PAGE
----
CFBL has been a successful school because it is student-centred. Everything that was ever done, imagined, designed, was always done so with the students’ interest in mind. They, in turn, developed a very strong sense of belonging to the school.

You need to see the school to understand what it is about. It is more of a second home, where one belongs. It is not just a place to teach but a place to live. We organised lots of events, dinner parties, conferences with parents and teachers.

The decision to move to a Partnership model was made in 2016 by the Board and one of my main missions then was to reassure teachers and parents, for which we organised a lot of meetings.

According to me, moving to a Partnership model meant becoming more autonomous, and I decided right away to share this new autonomy with the teaching staff. I suggested a new organisation, centred around creating Departments that all had a manager, a budget and a specific project that was part of the larger, authorised school project. It worked extremely well.

I am happy that I left the school after we received the “Outstanding” label, which really came as a reward for the teams’ extensive work that had been done for years.

 

Starting a new chapter at the French International School of Hong Kong

The mission I have been given is to help the FIS teams to transition into the Partnership model, while preparing for the 2020-2021 school year, which will be possible by relying on the expertise and professionalism of the Management teams. I am aware that it is a complex situation, due to FIS’ 4 campuses and 2 streams, but also because of the reservations some may feel about the Partnership model.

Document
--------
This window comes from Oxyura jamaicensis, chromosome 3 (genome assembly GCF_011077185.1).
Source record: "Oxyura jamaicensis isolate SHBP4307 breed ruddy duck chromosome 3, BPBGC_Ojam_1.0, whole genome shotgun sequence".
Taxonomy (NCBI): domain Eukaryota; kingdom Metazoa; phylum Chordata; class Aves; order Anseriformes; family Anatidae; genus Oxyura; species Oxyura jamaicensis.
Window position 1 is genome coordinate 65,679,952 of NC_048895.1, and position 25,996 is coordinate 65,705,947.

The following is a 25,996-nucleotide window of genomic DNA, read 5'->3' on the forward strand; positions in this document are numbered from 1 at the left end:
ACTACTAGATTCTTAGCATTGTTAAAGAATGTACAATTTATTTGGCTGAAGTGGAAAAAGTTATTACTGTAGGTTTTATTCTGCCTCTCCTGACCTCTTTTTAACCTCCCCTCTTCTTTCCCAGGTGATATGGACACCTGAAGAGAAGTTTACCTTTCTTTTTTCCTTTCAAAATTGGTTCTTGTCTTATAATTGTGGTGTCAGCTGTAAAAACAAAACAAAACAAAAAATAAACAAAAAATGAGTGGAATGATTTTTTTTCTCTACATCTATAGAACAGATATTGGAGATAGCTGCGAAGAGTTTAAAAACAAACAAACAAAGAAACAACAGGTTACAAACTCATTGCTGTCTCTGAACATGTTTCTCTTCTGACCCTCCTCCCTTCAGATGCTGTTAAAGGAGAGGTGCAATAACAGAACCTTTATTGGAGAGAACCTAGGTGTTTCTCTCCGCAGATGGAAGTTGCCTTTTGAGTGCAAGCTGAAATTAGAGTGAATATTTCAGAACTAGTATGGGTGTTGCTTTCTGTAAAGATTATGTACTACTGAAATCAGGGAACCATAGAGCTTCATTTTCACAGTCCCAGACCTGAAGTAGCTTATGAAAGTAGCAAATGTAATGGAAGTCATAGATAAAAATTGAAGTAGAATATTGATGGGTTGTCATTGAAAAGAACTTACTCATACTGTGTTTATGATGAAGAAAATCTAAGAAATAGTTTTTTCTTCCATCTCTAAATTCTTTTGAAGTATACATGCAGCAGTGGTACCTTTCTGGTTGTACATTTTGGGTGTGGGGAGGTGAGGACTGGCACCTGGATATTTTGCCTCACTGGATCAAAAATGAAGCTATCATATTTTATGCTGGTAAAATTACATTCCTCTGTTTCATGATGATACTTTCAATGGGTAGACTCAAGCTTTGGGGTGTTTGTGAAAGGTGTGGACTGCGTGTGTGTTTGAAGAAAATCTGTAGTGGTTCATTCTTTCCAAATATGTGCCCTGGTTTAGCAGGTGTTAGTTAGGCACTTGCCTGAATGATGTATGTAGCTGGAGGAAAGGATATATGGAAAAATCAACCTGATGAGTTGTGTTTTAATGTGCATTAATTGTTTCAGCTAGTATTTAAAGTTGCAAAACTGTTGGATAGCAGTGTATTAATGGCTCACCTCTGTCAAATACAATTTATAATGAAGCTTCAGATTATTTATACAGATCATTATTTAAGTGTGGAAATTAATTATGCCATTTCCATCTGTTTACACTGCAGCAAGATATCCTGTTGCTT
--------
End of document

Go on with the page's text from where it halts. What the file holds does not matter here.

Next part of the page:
Even though I already led a successful transition into the Partnership model, there isn’t a “one-fits-all” recipe. Each school is different depending on its history, its location, its community, its teachers, its students.

Therefore, it will be necessary to come up with ideas and solutions and we will do so together. In that respect, my position is defined through its relationships with other teams. Actually, I cannot wait to meet the community. I am available for anyone who wishes to get in touch with me. Answering the community’s needs is the way I usually operate.

I would like to bring people together around the idea that they have a fabulous school in terms of means, of staff who is very obviously skilled. The idea that there is extraordinary potential thanks to a wonderful diversity in terms of teaching offer, an exceptional catalogue.

The objective is not to revolutionize our curriculum but to make it evolve. I want to meet with those who are thinking about leaving, I want to convince them of the advantages that come with autonomy. Because no matter what one may think of the Partnership model, it needs to be seen as an opportunity to be more creative.

For the upcoming year, our objective – together with all the school’s teams – will be to bring everyone together, build optimism and cohesion among the community who really is lucky to have a wonderful school.

 

*The Outstanding label is delivered by Ofsted (Office for Standards in Education), the British office that inspects all English schools. These inspections take place every 3 years and all aspects of school life are considered: Teaching & Learning (inspections, students’ knowledge), Management (teaching, administrative, financial and HR management), Achievements (ability to reach goals, including with exams), Safe guarding (child protection).